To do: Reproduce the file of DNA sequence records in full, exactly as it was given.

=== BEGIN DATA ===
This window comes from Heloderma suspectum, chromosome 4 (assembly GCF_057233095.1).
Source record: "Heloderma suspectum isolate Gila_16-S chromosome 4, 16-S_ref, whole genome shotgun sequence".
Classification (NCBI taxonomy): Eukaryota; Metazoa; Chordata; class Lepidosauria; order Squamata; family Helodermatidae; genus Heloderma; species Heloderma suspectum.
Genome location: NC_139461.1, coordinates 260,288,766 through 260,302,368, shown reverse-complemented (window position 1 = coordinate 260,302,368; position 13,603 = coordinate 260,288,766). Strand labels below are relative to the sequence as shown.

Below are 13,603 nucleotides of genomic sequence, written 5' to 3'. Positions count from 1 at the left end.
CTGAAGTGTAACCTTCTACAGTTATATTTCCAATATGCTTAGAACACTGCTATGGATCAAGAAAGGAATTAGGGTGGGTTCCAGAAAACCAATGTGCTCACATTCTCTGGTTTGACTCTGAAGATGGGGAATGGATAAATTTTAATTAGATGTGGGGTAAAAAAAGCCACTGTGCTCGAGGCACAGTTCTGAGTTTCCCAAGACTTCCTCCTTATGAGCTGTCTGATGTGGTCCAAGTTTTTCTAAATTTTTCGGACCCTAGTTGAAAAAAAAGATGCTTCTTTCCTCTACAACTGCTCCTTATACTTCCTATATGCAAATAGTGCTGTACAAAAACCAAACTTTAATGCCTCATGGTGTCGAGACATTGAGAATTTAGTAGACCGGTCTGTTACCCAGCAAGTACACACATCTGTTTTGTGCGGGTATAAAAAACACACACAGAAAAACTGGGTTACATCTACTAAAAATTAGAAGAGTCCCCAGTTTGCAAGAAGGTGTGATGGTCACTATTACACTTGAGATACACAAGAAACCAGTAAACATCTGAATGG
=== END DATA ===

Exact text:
This window comes from Heloderma suspectum, chromosome 4 (assembly GCF_057233095.1).
Source record: "Heloderma suspectum isolate Gila_16-S chromosome 4, 16-S_ref, whole genome shotgun sequence".
Classification (NCBI taxonomy): Eukaryota; Metazoa; Chordata; class Lepidosauria; order Squamata; family Helodermatidae; genus Heloderma; species Heloderma suspectum.
Genome location: NC_139461.1, coordinates 260,288,766 through 260,302,368, shown reverse-complemented (window position 1 = coordinate 260,302,368; position 13,603 = coordinate 260,288,766). Strand labels below are relative to the sequence as shown.

Below are 13,603 nucleotides of genomic sequence, written 5' to 3'. Positions count from 1 at the left end.
CTGAAGTGTAACCTTCTACAGTTATATTTCCAATATGCTTAGAACACTGCTATGGATCAAGAAAGGAATTAGGGTGGGTTCCAGAAAACCAATGTGCTCACATTCTCTGGTTTGACTCTGAAGATGGGGAATGGATAAATTTTAATTAGATGTGGGGTAAAAAAAGCCACTGTGCTCGAGGCACAGTTCTGAGTTTCCCAAGACTTCCTCCTTATGAGCTGTCTGATGTGGTCCAAGTTTTTCTAAATTTTTCGGACCCTAGTTGAAAAAAAAGATGCTTCTTTCCTCTACAACTGCTCCTTATACTTCCTATATGCAAATAGTGCTGTACAAAAACCAAACTTTAATGCCTCATGGTGTCGAGACATTGAGAATTTAGTAGACCGGTCTGTTACCCAGCAAGTACACACATCTGTTTTGTGCGGGTATAAAAAACACACACAGAAAAACTGGGTTACATCTACTAAAAATTAGAAGAGTCCCCAGTTTGCAAGAAGGTGTGATGGTCACTATTACACTTGAGATACACAAGAAACCAGTAAACATCTGAATGG